Picking a presentation topic requires finding the right subject to match your style. While you have a list of criteria and a deadline, you need a topic that will complement your strengths and match your personality. To grab your audience's attention, dress up and discuss a virtual trip, an unusual topic or an unlikely pair.

Come in Character

A mix of drama and fact makes the perfect topic for any oral presentation. Pick a person of interest who falls in your category and attend class as that person, bringing in items important to the figure's life. Biography Online offers a list of popular figures from across the centuries to choose from. Adapt this project for an English class and dress up as a fictional character from literature. If you are extremely courageous, make an inanimate object your focus. Come to class as boron -- an element used in glass and detergents -- wearing the atomic No. 5, and bring in a bleach container and various glass items to discuss your properties.

A Virtual Trip

Use technology to take your classmates on a virtual field trip. This type of presentation works great in history class, and websites like Prezi offer free presentation templates that you can use to embed links to photographs, maps and videos. Take a location from the past like ancient Greece and explore the various city-states, experiencing the cultures and customs of the people as you click on various points of interest on a map. Allow your classmates to experience your topic, and serve as a tour guide for the exploration.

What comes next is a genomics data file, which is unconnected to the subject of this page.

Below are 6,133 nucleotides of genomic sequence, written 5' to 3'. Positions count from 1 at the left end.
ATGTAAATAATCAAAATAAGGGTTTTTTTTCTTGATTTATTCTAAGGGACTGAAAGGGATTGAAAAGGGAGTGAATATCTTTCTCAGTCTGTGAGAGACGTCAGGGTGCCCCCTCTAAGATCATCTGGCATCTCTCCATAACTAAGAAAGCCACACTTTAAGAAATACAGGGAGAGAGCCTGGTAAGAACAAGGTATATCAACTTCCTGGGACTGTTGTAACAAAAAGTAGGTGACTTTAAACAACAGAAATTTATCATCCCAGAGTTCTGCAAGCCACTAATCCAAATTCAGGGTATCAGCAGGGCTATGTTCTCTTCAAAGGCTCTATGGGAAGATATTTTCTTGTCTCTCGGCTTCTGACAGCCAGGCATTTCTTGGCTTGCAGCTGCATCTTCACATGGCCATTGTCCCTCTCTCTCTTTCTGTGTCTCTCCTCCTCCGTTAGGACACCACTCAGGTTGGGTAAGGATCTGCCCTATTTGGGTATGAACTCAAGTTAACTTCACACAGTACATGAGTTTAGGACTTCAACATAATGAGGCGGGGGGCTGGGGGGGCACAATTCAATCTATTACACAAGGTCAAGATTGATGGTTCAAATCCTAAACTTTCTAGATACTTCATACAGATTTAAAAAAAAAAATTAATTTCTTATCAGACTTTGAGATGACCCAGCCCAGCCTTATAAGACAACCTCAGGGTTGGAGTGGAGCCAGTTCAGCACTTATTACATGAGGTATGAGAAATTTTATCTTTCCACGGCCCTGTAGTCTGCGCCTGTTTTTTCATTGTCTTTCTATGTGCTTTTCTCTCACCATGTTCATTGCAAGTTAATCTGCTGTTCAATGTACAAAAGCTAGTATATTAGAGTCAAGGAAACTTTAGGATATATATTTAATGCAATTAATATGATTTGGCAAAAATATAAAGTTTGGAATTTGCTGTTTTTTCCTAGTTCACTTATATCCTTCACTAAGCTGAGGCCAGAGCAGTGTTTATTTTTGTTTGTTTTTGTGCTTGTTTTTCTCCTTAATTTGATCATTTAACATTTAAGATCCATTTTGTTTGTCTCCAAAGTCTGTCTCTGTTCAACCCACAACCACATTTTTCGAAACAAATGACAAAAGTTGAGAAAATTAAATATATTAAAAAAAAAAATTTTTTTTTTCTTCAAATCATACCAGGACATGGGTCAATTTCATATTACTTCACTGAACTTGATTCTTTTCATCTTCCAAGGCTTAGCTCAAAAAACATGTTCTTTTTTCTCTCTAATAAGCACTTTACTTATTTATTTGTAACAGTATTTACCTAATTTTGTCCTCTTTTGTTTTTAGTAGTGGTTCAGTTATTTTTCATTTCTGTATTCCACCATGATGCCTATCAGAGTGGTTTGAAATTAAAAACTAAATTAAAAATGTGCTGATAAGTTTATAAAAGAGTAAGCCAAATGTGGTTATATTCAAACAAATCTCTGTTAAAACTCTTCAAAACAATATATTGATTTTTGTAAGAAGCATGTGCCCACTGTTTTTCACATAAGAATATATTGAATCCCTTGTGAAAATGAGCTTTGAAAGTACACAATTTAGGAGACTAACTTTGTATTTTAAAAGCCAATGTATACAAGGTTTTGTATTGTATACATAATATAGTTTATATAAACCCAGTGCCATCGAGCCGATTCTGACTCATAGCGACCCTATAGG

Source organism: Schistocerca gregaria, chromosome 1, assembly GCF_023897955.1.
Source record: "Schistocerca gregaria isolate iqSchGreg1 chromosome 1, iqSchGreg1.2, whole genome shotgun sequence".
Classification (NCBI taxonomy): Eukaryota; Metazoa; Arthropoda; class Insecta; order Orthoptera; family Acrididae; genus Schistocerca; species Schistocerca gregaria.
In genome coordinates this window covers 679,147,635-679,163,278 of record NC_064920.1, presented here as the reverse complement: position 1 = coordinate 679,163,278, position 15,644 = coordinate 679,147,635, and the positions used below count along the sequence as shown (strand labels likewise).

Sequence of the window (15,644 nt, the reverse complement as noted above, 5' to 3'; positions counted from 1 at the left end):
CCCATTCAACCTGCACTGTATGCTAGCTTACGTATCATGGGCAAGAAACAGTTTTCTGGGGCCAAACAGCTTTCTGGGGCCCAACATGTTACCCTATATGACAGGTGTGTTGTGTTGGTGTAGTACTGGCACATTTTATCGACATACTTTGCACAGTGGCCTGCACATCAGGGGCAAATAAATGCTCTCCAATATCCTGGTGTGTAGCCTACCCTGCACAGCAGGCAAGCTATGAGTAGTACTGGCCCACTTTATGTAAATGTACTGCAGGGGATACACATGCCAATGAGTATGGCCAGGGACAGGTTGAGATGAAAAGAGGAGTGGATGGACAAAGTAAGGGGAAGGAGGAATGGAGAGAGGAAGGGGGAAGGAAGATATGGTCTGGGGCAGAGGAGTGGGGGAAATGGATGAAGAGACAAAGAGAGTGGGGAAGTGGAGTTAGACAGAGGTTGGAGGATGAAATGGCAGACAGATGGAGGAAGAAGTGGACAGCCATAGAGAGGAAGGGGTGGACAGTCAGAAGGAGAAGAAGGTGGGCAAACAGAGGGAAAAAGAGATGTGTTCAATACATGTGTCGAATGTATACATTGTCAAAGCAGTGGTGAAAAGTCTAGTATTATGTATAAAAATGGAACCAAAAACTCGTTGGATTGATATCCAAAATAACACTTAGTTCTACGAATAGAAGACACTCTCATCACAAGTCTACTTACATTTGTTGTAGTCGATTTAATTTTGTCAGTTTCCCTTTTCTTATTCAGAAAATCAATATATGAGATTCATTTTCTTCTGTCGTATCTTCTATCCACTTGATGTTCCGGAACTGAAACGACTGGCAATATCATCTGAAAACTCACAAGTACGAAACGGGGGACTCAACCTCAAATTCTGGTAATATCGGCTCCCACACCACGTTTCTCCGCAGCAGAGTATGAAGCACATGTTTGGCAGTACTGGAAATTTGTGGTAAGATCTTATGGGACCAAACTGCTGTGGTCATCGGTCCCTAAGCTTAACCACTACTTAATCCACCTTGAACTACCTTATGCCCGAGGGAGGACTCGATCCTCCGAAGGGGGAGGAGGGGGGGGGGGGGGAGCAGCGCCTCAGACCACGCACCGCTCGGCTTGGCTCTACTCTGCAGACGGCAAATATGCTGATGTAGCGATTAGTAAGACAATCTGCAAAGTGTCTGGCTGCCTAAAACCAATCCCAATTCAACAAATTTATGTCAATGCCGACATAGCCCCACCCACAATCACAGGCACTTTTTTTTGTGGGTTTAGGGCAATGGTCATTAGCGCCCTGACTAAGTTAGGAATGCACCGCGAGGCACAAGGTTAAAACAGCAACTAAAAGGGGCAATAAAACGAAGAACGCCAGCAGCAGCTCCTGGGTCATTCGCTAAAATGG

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Embrace the Unusual

The website My Speech Class offers thousands of speech topics. Select an unusual one. For example, create an informative speech on the history of one of your favorite products, including details on the product's history, and share samples of the product with classmates. Taking on an unusual topic also works well with a persuasive speech. By selecting an unlikely or controversial position, such as why the First Amendment -- which guarantees the right to free speech, assembly and religion -- should be limited, you will easily sustain your audience's attention and guarantee a compelling experience.

Unlikely Pairs

Pair two unlikely topics to grab the attention of your teacher and classmates. Think of combinations like short stories and pastry chefs. Explain each of the ingredients for a good short story using basic foods as a metaphor, such as eggs as the characters, flour as the plot and butter as the point of view. A visual metaphor often serves to ground an abstract topic and bring everyday appeal to your presentation.

About the Author

Based in Winchester, Va., Karen Hartless has 10 years of teaching experience in the areas of English, creative writing and public speaking. She earned a Master of Education degree as a reading specialist from Shenandoah University, focusing on teaching, reading, and writing clear, concise text.